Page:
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New research: Gender-biased hiring decisions

While many organisations are taking positive steps towards increasing gender diversity, there is a clear need to ensure that diversity initiatives are targeted and having the desired impact.

Insync Surveys partnered with Hays to explore potential gender bias at the very beginning of the employee life cycle: the way hiring decisions are made.

We designed a survey to investigate the potential for unconscious gender bias in the recruitment process.

We presented participants with a hypothetical CV for a Sales Manager position. Participants were asked to review the CV and answer a series of questions about the extent to which the candidate’s attributes and technical matched the requirements of the role. Participants were then asked to decide whether they would interview and/or hire the candidate.

The content of the CV was identical for all participants in the study, except for the name included at the top of the CV. Half of the respondents received a CV of “Simon Cook” and the other half received a CV of “Susan Campbell”. We wanted to see whether respondents would react differently to the same CV with the only difference being the gender of the candidate. This methodology has been used in numerous academic studies investigating gender bias but we wanted to apply it to a more practical context with survey participants directly involved in the hiring process.

We distributed the survey in April 2014 and received over 1,000 responses from hiring managers and found:

1. The bigger the business, the bigger the bias

Respondents from larger organisations varied more in their responses to Simon versus Susan. Hiring managers from organisations of more than 500 staff were more likely to think that Susan appropriately matched the attributes for the role but were more likely to interview Simon. So even though a female was perceived to be a better fit a male was more likely to make the interview process and ultimately, more likely to get the job.

2. We prefer candidates just like us but still hire more men

Respondents showed preferences for candidates with the same gender as them but in the end were more likely to hire Simon. That is, female respondents were more likely to think Susan had more of the right characteristics for the role and similarly, male respondents were more likely to think Simon was a better fit. Irrespective of this initial “affinity bias”, more male and female respondents elected to hire Simon.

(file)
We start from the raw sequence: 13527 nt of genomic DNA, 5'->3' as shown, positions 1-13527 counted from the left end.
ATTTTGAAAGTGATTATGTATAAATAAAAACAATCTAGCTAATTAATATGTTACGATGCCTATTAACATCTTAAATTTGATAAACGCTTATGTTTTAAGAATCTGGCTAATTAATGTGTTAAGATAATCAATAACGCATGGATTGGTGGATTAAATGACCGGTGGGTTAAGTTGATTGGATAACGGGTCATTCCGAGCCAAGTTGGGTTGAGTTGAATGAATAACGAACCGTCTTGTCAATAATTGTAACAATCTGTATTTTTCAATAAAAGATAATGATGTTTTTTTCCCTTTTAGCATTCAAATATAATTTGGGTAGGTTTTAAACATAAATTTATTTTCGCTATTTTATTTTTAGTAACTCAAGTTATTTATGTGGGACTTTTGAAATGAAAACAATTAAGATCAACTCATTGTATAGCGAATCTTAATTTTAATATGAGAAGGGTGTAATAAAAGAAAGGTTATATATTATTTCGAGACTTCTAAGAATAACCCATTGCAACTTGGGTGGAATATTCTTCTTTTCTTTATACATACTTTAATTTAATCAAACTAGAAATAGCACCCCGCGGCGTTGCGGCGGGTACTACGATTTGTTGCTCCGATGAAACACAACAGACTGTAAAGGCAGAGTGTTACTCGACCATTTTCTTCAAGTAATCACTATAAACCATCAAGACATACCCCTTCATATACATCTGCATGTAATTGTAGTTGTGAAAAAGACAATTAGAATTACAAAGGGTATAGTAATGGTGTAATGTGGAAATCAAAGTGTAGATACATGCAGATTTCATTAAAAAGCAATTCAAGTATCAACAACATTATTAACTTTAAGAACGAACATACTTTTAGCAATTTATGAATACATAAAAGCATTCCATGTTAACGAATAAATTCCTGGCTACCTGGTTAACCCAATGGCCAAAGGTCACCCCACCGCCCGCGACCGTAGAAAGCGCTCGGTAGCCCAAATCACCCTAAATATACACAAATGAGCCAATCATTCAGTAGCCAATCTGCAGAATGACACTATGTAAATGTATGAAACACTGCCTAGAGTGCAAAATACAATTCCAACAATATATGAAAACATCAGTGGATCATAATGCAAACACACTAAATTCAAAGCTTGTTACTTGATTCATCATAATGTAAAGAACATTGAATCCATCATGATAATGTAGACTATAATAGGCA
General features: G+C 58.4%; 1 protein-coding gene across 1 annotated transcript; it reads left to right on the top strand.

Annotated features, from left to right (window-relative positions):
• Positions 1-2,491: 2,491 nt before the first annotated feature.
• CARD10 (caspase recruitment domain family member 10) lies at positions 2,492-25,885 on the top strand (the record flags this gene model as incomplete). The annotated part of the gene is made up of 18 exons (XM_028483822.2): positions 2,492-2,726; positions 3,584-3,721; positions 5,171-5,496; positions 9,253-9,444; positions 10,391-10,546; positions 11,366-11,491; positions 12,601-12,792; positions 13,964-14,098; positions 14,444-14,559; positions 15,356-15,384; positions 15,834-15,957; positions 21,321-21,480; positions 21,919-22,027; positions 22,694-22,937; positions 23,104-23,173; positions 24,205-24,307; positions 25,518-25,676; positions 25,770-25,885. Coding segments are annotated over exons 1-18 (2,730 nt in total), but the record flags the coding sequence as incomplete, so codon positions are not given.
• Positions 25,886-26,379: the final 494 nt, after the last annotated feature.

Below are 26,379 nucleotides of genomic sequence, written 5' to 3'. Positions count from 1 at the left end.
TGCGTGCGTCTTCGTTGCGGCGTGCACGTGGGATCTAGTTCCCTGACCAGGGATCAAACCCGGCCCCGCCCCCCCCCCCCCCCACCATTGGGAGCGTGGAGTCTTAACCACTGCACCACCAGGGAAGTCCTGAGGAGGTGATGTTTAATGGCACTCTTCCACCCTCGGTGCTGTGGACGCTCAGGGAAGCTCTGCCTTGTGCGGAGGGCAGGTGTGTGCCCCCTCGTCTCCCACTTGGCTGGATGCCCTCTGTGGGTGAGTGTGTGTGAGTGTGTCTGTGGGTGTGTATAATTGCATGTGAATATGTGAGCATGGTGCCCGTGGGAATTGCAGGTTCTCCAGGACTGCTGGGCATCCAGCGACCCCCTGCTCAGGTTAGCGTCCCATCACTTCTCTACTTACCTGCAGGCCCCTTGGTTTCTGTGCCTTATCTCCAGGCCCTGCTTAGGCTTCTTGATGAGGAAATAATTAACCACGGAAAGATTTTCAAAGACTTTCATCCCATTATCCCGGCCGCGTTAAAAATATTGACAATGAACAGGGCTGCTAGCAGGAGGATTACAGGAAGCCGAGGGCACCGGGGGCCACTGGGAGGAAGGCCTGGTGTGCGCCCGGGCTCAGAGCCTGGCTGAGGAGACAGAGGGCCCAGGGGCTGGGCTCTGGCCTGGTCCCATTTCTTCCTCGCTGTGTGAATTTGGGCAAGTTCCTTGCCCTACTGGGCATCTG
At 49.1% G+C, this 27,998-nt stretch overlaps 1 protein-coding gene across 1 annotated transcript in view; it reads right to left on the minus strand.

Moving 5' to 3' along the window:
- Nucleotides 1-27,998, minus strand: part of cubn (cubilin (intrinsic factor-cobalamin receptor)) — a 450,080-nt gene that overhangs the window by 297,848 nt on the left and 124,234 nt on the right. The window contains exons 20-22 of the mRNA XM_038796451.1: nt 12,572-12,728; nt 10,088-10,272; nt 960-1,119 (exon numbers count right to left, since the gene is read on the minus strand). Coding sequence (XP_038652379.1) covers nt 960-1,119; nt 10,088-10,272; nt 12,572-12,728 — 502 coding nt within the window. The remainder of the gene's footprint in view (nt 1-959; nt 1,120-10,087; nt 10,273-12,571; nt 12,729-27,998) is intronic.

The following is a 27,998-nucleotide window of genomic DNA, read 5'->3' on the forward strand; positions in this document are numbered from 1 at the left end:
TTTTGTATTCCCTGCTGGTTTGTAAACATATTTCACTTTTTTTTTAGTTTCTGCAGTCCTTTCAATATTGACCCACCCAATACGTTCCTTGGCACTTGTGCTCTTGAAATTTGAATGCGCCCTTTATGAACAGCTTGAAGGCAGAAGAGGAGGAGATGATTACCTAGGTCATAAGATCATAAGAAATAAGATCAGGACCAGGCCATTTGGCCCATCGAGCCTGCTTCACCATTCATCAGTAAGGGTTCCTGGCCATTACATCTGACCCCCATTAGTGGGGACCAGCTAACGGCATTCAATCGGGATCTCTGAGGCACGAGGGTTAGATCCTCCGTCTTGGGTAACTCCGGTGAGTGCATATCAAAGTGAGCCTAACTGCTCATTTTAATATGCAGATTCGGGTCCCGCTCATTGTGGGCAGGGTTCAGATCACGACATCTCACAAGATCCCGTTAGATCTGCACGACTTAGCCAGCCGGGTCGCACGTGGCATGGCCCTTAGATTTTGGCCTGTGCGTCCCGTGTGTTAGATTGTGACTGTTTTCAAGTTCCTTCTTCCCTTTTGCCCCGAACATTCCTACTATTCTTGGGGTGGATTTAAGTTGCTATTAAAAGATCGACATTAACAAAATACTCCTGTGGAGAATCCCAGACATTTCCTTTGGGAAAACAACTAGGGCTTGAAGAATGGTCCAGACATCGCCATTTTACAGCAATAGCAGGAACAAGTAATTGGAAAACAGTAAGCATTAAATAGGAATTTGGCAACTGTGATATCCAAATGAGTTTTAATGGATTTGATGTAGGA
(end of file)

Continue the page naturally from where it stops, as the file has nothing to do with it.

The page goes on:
3. More recruitment experience means more bias

Respondents who hire more than 20 people a year, i.e. those who make more recruitment decisions, actually make more gender biased decisions. Of those hiring managers who recruit most regularly, 51 per cent said it was extremely likely that they would interview ‘Susan’, but the figure rose to 65 per cent for ‘Simon’. These hiring managers were significantly more likely to see ‘Simon’ as more willing to develop and support others, as well as having the leadership skills to do the job. For hiring managers who recruited less regularly, the gap between ‘Susan’ and ‘Simon’ reduced to just 3 per cent.

4. Organisations are still not serious enough about gender diversity

Our survey showed that there are still some critical gaps in how diversity initiatives are promoted and implemented within organisations. The responses indicated a need for senior leadership to take increased accountability for diversity:

  • 56%of hiring managers said plans and resources need to be put in place or improved to help achieve gender diversity in their organisation
  • 44% said their CEO is not serious enough about achieving gender diversity in their organisation
  • 39% said their senior executives need to be better role models of diversity and inclusiveness

All of us have unconscious biases to some extent. Not knowing we have them, not acknowledging them and not seeking to challenge them is a problem.

Insync Surveys, in conjunction with our specialist division Gender Worx, has created one of Australia’s leading consultancies in gender diversity measurement and change. If you want to measure unconscious bias in your recruitment team or have a discussion about how your organisation could become more diverse and inclusive please contact us.

For our latest gender bias research insights, read our Hays/Insync report: Gender diversity: Why aren’t we getting it right?

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